Set above a simple Japanese café, Beyond the Infinite Two Minutes follows Kato as he returns home from a hard day at work. As he looks around his tiny apartment for his guitar pick, an image of him appears on his computer monitor, claiming to be him but two minutes into the future. Soon, Kato and his friends begin to enjoy the phenomenon, using the ‘Time TV’ to improve their lives. However, in doing so, they also quickly realize that there are consequences to their reckless behaviour as the future strikes back with a vengeance.
Directed by Junta Yamaguchi, Beyond the Infinite Two Minutes is an absolute joy from start to finish. Hilarious and energetic, this well-written mind-trip through time fully commits to its premise yet feels fully grounded in reality. Adding to the fun is the fact that Yamaguchi and his team shoot the film to feel as one continuous shot, moving the camera with gentle urgency. In doing so, he keeps the viewer in the moment (and continues to add to the illusion) as time unfurls in front of them in real time.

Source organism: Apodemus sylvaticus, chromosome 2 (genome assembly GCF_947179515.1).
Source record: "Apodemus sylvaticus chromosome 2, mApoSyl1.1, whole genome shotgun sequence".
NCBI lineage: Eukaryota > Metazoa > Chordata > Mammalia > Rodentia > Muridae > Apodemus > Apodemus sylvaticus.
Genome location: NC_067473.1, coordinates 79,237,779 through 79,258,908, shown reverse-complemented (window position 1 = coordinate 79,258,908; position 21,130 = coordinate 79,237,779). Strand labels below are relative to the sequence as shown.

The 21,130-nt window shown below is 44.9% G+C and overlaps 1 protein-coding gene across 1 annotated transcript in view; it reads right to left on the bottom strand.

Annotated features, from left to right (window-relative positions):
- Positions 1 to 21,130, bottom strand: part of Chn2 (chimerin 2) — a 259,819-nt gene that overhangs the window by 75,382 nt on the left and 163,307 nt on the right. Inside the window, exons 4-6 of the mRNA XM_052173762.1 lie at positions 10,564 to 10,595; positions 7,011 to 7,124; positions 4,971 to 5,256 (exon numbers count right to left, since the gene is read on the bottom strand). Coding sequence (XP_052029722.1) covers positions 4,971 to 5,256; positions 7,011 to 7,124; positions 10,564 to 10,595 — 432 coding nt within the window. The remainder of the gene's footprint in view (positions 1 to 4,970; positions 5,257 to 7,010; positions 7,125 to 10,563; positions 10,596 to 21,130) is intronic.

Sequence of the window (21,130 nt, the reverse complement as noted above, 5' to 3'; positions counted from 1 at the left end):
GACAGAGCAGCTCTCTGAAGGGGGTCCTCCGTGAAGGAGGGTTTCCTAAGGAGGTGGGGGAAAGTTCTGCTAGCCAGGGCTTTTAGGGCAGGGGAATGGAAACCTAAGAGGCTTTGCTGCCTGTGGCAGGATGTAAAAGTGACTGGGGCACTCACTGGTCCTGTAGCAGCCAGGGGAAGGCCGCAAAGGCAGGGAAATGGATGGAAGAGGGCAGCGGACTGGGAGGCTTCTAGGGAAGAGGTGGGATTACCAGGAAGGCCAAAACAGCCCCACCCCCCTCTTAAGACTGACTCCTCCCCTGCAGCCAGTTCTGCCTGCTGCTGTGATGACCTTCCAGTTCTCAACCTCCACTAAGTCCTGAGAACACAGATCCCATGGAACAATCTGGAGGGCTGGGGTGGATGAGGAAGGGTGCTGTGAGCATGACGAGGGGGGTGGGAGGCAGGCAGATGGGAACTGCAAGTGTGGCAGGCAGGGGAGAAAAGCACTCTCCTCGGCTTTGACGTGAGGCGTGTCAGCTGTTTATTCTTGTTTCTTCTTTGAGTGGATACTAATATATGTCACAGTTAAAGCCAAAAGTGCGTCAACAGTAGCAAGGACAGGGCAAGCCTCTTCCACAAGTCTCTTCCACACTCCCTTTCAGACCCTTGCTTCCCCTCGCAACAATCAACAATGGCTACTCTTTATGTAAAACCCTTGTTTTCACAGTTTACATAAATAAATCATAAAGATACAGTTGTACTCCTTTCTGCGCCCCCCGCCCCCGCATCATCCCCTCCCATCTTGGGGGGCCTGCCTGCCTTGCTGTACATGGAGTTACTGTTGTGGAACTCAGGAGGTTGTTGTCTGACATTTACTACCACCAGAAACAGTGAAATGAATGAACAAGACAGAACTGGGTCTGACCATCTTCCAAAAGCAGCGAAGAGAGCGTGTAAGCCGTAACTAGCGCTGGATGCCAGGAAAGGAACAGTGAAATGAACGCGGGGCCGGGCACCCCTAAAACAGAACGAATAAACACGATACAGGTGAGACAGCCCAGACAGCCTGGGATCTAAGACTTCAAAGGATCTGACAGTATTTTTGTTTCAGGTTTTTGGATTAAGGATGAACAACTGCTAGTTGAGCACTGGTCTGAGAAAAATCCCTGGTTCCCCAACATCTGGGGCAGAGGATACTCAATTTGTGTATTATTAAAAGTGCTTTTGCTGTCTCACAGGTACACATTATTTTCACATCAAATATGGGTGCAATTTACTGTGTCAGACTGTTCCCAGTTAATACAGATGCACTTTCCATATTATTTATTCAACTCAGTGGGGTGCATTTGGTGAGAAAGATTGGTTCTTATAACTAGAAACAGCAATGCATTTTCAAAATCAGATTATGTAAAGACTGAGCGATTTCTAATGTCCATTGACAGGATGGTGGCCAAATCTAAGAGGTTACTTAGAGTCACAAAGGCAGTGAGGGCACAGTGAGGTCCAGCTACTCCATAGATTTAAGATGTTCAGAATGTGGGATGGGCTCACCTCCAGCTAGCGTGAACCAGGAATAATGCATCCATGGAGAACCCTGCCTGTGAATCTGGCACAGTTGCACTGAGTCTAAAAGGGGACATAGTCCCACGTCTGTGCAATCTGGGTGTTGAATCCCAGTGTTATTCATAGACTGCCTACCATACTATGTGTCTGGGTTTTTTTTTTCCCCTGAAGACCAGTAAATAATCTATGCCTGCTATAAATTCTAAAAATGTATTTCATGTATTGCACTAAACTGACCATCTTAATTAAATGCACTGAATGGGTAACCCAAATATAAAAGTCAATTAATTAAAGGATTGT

At the film’s heart though lies questions about what establishes our future. As Kato and his friends look further into the beyond, so too do they lean into the ‘plan’ that has been set before them. Their decisions are affected and they become bound to the will of the digital story unfolding in front of them. However, are they bound by the rules of the future? Or do they in fact have free will to make their own decisions and what would the effects of that be? As it explores the boundaries of choice, so too does Beyond the Infinite Two Minutes lean into the relationship between hope and freedom as we create our own futures.
Beyond the Infinite Two Minutes is now playing at Reel Asian Film Fest ‘21.